Finally, while Bunagan acknowledges there is no data on the nature of abuse by men who marry "mail-order brides," she says "there is reason to believe the incidence of abuse is high." She defends this by saying "American law enforcement officials agree abuse in these relationships can be expected based on these men's needs for control." Expected? That's a very all-inclusive word, suggesting abuse will be borne of every relationship. And yet despite calling out every person who may marry in this way, she fails to name a single "American law enforcement official" to substantiate her claims. So unless Bunagan went before the Secret Policeman's Ball and called for a voice vote, I don't know where that "reason to believe" exists except inside her own head. What evidence of abuse she does provide can be found in published newspaper reports:

One such tragedy occurred in March 1995. Timothy Blackwell originally met Susana Remerata after seeing her picture in a catalog called “Asian Encounters.” The two wrote to each other for a year, then met in the Philippines and got married. Soon after their wedding, Tim became abusive and tried to choke Susana on more than one occasion. Ultimately, Tim shot and killed his pregnant wife and two of her friends in the King County Courthouse in Seattle, Washington, as their divorce proceedings were about to begin. Another tragedy occurred in Seattle, this one in September 2000. A thirty-eight year old man named Ingle King, Jr. strangled his 20-year-old wife, Anastasia, to death. The Seattle Post-Intelligencer reported that in her diaries, Anastasia wrote that King withheld her college tuition, restricted her time with friends, sexually assaulted her, and threatened her with deportation or death if she tried to leave.

But if this were reason enough to outlaw the internet marriage agencies, you could also find proof enough to outlaw the institution of marriage itself. Murder happens everyday, in every sphere of life.

I had hoped to keep my perspective quietly off to the side throughout all of this, and I may still, perhaps even going so far as to delete this post. But I've been reading a lot of literature on the "mail order bride" phenomenon lately, much of it written from an American feminist perspective, and there seems to be one fatal flaw woven throughout: an absolute inability to consider the point of view of the Ukrainian or Russian woman coming to the United States. The feminist perspectives I've read begin to show concern for a woman upon her arrival to the United States; I've seen not a single line devoted to what that foreign-national's life is like now, or how it can be improved outside of a marriage arranged through the internet.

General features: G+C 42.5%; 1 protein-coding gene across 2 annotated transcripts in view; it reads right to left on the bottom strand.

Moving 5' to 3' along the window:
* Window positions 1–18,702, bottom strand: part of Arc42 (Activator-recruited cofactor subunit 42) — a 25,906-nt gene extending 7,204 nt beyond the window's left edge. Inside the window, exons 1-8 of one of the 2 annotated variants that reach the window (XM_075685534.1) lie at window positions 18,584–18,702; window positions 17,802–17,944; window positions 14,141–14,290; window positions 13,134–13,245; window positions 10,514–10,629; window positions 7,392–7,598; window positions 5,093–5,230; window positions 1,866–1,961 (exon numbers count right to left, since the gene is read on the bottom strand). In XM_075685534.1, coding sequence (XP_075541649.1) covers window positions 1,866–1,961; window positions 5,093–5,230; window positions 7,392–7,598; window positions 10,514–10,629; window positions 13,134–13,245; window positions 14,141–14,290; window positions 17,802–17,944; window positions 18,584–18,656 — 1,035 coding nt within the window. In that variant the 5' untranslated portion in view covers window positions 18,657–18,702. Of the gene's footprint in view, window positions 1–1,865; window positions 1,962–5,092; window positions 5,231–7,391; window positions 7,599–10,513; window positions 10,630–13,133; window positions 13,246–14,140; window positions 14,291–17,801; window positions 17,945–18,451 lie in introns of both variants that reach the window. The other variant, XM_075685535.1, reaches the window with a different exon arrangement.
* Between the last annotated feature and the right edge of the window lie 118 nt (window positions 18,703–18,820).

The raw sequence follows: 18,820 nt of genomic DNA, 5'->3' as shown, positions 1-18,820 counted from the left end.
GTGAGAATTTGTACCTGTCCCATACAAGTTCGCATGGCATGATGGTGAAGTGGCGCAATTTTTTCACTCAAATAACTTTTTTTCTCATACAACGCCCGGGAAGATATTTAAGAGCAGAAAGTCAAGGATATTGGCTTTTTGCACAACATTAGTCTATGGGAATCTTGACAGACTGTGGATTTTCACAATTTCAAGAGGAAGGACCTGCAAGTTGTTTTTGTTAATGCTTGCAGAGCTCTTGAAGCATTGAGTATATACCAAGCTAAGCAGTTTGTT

If you're curious, I don't know where I stand on this issue. I know at least one internet marriage that seems to have proven successful, this one involving a former landlord, and I've also heard of other happy endings. But I know there is abuse out there, and what's more, I know it doesn't always get meted out by the man upon the woman; I've been told by people in Ukraine that many "mail-order brides" know the divorce laws of the fifty states better than any attorney specializing in the unholy side of holy matrimony. If anything, my preconception is this: it's a complicated issue, no less so than Stalin was to Churchill: "a riddle wrapped within a mystery inside an enigma."

That's why I'm going to Ukraine, so I can speak from first-hand knowledge rather than a political platform. I want to see Ukrainian village life to get a better understanding of the culture the women leave behind; already I've heard that American men offer Ukrainian women "more respect" and better treatment than their Ukrainian counterparts. But I also don't want to pigeon-hole the Ukrainian man as abusive, overly-demanding, or alcoholic; I want to speak with those who've lost their lovers to western men with whom they can't compete economically, and to speak to the others left behind -- daughters, son, mothers and fathers, friends. There are a lot of stories to tell, I'm saying. I'd like to tell them all.

That said, I'm glad I ripped into Senator Santorum the other day, because that should show I'm not of his camp. And I certainly hope I'm not called an "MRA," or a men's rights activist, a term I first saw used here. Because there are elements of the feminist arguments with which I strongly agree. For one, if a man has a history of abuse or violent crime, he should be required to present this information to the woman he plans to marry. A marriage should be no different than a gun; perform a background check, maybe advise the parties involved on how to best prepare for the bedroom or the firing range, and hope for the best. But still, I believe it's wrong to call for the elimination of a form of marriage because it may lead to abuse, especially if you refuse to consider the culture of abuse and deprivation that these women are possibly leaving behind. If you do that, it seems you might cause more harm than you hope to prevent.